Committee Reports::Report No. 33 - European Communities Generalised Tariff Prefences Scheme for 1979::06 December, 1978::Report


Outline of Scheme

1. In 1970 the United Nations Conference on Trade and Development (UNCTAD) established a generalised preferences system (GSP) under which the industrialised countries each undertook to set up and operate a scheme of tariff preferences in favour of imports from developing countries. Under the Communities’ GSP Scheme which came into operation in 1971, tariff preferences are granted on imports into the Community of certain finished and semi-finished products originating in developing countries. The preferences are autonomous and do not depend on reciprocal action by the countries benefiting. The scheme is reviewed annually and the preferences granted are embodied in EEC Regulations and ECSC Decisions which apply for twelve months. The policy has been to improve progressively the preferences each year and to widen their scope. The scheme was intended to last for ten years but the Council has indicated that it will be necessary to continue it after 1980.

2. Preferences are granted in the form of (a) imports at nil or preferential rates of duty without limit or (b) imports free of duty up to the limit of a quota distributed among the Member States or up to the limit of a specified overall ceiling. In some cases provision is made for the re-imposition of duties in whole or in part where Community producers are adversely affected.

3. As far as industrial products are concerned the grant of preferences on these products is restricted on the basis of tariff quotas for sensitive products and maximum ceilings for semi-sensitive and if required non-sensitive products, with further limitations by way of maximum country amounts applicable to beneficiary countries, other than the least developed countries in respect of semi-sensitive and non-sensitive products. The level of quotas and ceilings is determined from year to year on the basis of importations in a previous reference year.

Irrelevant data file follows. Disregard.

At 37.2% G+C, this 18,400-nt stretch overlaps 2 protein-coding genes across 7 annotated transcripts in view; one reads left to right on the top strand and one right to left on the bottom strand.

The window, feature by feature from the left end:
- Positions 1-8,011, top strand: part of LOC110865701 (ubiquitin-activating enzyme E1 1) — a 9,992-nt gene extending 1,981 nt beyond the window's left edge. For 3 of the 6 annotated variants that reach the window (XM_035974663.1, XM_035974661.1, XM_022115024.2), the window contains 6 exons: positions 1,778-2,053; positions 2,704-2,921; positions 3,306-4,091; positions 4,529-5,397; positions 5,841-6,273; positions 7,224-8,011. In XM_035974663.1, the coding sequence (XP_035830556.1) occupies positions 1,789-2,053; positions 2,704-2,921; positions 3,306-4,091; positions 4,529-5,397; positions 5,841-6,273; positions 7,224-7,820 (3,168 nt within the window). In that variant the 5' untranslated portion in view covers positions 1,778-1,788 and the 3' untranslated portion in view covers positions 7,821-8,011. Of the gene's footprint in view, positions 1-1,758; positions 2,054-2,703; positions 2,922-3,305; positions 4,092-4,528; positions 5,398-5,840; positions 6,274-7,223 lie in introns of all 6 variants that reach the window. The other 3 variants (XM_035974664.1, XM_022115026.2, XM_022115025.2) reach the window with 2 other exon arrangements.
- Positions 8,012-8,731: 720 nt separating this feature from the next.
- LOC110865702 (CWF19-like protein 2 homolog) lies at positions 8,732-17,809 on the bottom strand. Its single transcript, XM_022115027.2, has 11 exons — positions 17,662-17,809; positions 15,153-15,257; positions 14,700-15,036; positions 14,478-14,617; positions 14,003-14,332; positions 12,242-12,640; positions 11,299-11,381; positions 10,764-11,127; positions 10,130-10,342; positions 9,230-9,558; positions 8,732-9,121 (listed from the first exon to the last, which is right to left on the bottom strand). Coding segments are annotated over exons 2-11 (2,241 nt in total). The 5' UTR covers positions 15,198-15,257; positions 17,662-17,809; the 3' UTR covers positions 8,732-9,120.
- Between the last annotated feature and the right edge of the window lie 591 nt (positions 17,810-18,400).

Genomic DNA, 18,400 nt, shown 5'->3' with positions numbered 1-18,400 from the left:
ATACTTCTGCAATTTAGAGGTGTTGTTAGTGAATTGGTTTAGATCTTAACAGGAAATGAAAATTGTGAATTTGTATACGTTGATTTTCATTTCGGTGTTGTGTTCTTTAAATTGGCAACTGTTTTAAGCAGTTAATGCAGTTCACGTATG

4. The scheme also involves partial exemption from customs duties for certain processed agricultural products originating in and imported from developing countries. From 1971 to 1973 the total number of agricultural products which came under the scheme was 147 and by 1978 this number had risen to 305. The products covered by the scheme are largely tropical or mediterranean in character and therefore they do not compete with Irish products.

5. The Joint Committee has completed its examination of the Commission’s proposals [R/2553/78 (COMER 50)] for the operation of the scheme in 1979.

Commissions’ Proposals

6. As far as industrial products are concerned, the Commission’s proposals for 1979 do not propose any great change in the GSP scheme except for an important innovation in the management of the scheme, as regards the least developed countries, under which it is proposed to suspend in respect of these countries the application of the maximum country amounts provisions on both the sensitive and the special maximum country amounts lists. A further measure of liberalisation in this regard has been proposed in the Working Group on the GSP, whereby the application of ceilings for these products to the least developed countries would also be suspended.

7. The other main change envisaged in the Commission’s proposals is a re-casting of the system for preferential imports of textiles, consequent upon the re-organisation of the Multifibre Agreement and the conclusion of bilateral agreements, which involve, inter alia, voluntary restraints on exports to the EEC, with most of the Community’s suppliers of textiles, with the object of bringing the management of the GSP and these arrangements into harmony. The Joint Committee is informed, however, that the Commission’s proposals for changing the system in regard to textiles are not going to be pursued at present because of objections by Member States that they have not had time to examine the implications. The intention instead is to give a straight 5 to 10 per cent increase over 1978.

8. As has been the normal practice all the ceilings have been recalculated to bring into account a more recent reference year i.e. 1976. However, because of the economic situation in several industrial sectors, notably steel and footwear, no increase is being proposed for 1979, while for a number of other products the full effect of the re-calculation cannot be applied. The overall increase in the ceilings for non-sensitive products proposed for 1979 is the usual 15 per cent.

9. As far as agricultural processed products are concerned the Commission is proposing for 1979 to include a number of new products in the scheme and to improve some of the existing preferences. They are also proposing to exempt the 28 least developed countries altogether from payment of customs duties in respect of all of the agricultural products covered by the scheme.